Central air conditioning seems like a good proposal for most homeowners, especially if you live in an area that’s warm or hot all year long. Add on the adoption of smart home automation, you can stay cool during the summer while being energy efficient. But air conditioning isn’t necessarily a panacea. It has downsides you need to consider before making this purchase.
Let’s have a look at some benefits and drawbacks of central air:
Pro: Consistent temperature all year long
That’s the major benefit of this type of air conditioning: A consistent temperature everywhere in your home, all year long. If you live in a southern area, or somewhere with very hot summers, it’s the best way to keep your home cool, constantly, in every room. That’s the most common reason why homeowners buy this type of air conditioning.
Con: Higher energy bills
Pushing cooled air to every room of your home can increase your energy bill if you’re moving from no air conditioning at all to central air conditioning. According to Energy.gov, “In an average air-conditioned home, air conditioning consumes more than 2,000 kilowatt-hours of electricity per year.”
If you don’t have an air conditioning unit already installed, consider that your energy bill will increase dramatically, especially if you like your home around 68 degrees. You can save money by increasing the overall temperature to 72 degrees or 73 degrees, turning it down at night and keeping it well maintained.
If you think you only need a few rooms cooled, such as your bedroom and the living room, consider buying window air conditioning units. It’ll be more efficient, and it won’t increase your energy bill by as much as a central unit.
Pro: Filtered air
One of the other benefits of this system is the air pushed through the ducts is filtered. The air quality of your home will improve, which means fewer allergens and potentially harmful gases.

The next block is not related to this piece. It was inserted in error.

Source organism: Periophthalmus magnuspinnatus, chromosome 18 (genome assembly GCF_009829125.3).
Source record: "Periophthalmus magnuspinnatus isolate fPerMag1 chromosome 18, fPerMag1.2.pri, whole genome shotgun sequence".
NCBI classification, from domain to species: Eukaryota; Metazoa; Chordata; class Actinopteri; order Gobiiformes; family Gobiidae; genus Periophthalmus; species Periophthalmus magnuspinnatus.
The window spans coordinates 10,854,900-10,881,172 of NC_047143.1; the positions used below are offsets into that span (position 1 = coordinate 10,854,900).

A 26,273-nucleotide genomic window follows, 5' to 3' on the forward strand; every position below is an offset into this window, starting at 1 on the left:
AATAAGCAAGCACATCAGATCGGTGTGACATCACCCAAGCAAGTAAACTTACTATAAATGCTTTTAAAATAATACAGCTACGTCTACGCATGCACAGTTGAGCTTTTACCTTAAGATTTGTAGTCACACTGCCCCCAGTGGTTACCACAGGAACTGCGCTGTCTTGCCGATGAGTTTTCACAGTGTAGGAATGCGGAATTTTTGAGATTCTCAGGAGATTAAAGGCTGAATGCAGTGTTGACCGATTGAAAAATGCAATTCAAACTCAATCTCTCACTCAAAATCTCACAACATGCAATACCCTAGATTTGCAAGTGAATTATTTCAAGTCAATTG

However, this benefit requires maintaining and changing the filter regularly. Modern units have filter indicators that’ll tell you when you need to change your filter.
If you live in an area with high levels of humidity, filtering the air also means lowering the humidity level. This increases the comfort level of your home, too.
Con: Duct maintenance
However, keeping your air clean will require frequent duct maintenance, as bacteria and mold can build up if you don’t. You’ll need to keep a close eye on the cleanliness of the ducts and have them professionally cleaned at least once a year.
Pro: Possibility for heating/air conditioning combo
If you live in a northern state with colder winters, you’ll be happy to learn that packaged units contain both an air conditioner and a heater. This means you can simply choose a temperature for your home, all year long, without having to worry about dealing with two different systems.
It also makes your entire home more efficient, since you only need to deal with one unit instead of two, or several.
Con: Need for ductwork
Often, this is what the decision comes down to: ductwork. If you already have it — from a furnace system, for example — then all you need is to hook up the air conditioning unit to your home’s duct system.
However, if you don’t, you’ll need to consider the fact installing ductwork is a major renovation that involves opening up walls and floors. Although it’ll certainly increase the value of your home in the long run, it’s a major investment that’ll require planning and a good budget.
Consider it carefully
Central air is a great choice for general comfort and energy efficiency. Multiple window units are less efficient than a single, central system that controls the entire home. However, concerns over budget, ductwork installation and maintenance, and increased energy bills can be major obstacles.
Buying an air conditioning unit is a major home purchase and should be considered carefully. Look at your budget, plan for maintenance and energy costs and make a decision accordingly.
Interested in adding automation to your home? Contact Vivint today.